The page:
• Tim
      September 19, 2014 at 2:01 pm

      I started out using a 4D systems board []. They have their own language called 4DGL, which has a few quirks but is fairly straightforward. It only has one type of variable and having a screen that you can print to can make it easier to figure things out for a beginner. It also makes you very grateful when you move on to something a little more complex like c++ and get to use all the cool stuff it can offer.

      I don't have enough experience to say it's the best but it worked for me, that's where I learned fundamentals of programming.

    • Simen B
      September 19, 2014 at 2:03 pm

      I guess there's no "base" when it comes to programming languages. A little simplified, it's all just ways of making binary code (0 and 1) in a more easy-to-understand way. So if you really want to get to the "base", start making 0 and 1.

      But that's actually an awful idea. You should use a easier language first, and get used to the concepts, and then dive deeper in when you're ready. For example, you might want to start with something like javascript, and then proceed to java and eventually c++. That way, you don't have to worry about the advanced stuff while learning the fundamentals.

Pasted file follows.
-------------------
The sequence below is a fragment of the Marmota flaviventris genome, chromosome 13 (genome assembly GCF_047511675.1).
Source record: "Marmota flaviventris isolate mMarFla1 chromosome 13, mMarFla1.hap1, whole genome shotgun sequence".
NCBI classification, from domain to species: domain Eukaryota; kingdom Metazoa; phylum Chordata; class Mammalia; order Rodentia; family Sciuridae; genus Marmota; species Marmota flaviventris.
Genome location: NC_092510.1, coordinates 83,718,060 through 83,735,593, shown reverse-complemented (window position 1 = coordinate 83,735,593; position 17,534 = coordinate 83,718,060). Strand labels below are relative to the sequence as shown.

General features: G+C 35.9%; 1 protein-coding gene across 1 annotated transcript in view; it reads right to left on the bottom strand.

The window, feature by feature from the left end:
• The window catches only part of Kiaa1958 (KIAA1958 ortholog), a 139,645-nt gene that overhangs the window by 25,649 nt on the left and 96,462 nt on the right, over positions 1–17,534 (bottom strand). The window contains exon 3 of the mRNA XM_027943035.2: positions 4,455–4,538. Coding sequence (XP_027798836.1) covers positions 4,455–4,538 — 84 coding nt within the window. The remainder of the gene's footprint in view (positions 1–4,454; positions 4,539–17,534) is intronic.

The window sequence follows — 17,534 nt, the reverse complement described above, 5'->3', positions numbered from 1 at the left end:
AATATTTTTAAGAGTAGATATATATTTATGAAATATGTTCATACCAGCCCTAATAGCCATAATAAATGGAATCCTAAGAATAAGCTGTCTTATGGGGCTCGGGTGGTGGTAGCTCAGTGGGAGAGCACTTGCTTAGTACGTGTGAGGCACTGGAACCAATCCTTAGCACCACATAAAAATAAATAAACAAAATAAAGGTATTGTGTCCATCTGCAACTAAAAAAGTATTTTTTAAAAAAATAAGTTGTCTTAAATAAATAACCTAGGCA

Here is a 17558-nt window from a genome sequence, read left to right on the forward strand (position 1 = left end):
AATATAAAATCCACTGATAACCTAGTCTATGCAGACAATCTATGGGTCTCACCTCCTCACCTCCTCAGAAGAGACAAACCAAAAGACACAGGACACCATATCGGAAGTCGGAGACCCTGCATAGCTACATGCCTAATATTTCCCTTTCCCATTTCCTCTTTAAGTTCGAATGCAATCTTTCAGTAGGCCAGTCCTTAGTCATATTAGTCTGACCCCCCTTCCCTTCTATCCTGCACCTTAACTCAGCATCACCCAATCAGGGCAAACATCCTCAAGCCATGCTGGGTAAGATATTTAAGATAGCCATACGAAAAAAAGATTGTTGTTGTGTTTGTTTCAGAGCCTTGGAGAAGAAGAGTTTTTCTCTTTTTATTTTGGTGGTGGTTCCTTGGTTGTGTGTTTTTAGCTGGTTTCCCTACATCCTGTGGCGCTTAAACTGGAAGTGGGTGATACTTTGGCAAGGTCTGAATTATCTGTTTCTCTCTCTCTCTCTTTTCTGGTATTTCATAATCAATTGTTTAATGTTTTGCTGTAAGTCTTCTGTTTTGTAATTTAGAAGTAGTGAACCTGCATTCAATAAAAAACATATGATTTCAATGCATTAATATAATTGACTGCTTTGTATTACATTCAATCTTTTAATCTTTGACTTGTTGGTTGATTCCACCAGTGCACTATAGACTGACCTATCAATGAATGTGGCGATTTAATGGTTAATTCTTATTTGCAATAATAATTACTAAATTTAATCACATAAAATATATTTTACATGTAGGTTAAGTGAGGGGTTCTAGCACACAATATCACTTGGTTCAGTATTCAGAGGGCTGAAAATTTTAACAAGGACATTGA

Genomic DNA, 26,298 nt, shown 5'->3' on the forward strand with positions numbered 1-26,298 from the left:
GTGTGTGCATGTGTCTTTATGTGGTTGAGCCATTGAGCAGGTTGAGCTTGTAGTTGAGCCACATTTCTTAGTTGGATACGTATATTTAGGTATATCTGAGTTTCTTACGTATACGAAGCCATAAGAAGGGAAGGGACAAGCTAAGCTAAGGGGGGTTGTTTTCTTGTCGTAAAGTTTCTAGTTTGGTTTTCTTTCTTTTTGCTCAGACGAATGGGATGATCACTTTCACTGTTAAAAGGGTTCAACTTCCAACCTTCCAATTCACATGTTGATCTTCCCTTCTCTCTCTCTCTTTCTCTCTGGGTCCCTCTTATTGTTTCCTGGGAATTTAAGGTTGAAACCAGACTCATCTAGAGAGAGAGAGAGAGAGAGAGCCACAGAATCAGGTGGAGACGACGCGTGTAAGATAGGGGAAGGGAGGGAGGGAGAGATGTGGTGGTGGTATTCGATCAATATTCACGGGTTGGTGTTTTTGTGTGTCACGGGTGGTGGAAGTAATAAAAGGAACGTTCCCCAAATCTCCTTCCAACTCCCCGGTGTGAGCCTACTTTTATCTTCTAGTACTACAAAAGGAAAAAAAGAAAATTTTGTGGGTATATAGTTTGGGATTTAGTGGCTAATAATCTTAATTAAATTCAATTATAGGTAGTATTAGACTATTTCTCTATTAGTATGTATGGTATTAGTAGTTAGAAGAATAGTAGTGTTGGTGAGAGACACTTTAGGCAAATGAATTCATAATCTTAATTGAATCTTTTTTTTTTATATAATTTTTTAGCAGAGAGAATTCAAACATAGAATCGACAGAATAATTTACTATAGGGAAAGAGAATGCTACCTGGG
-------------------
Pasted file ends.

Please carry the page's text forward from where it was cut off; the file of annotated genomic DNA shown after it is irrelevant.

Otherwise: as a novice/intermediate developer, the article is spot on, especially the part about playing around. Whatever you do, make something cool or slightly useful as early as possible. That makes it far easier to stay motivated as well.

    • Bruce E
      September 24, 2014 at 4:37 am

      Wrong question(s). What you need to know is how to think computationally or like a programmer (or better yet, like a computer). Once you learn how to do that, you can pick any language you want and you can be successful with it. Shifting between languages also becomes easier.

      The single biggest hurdle any programmer can possibly have is learning how to approach a problem in order to find a solution. I am one of the lucky ones. I have always thought in this manner, but many others that I have talked to about programming have always said that this required a major shift in the way they think.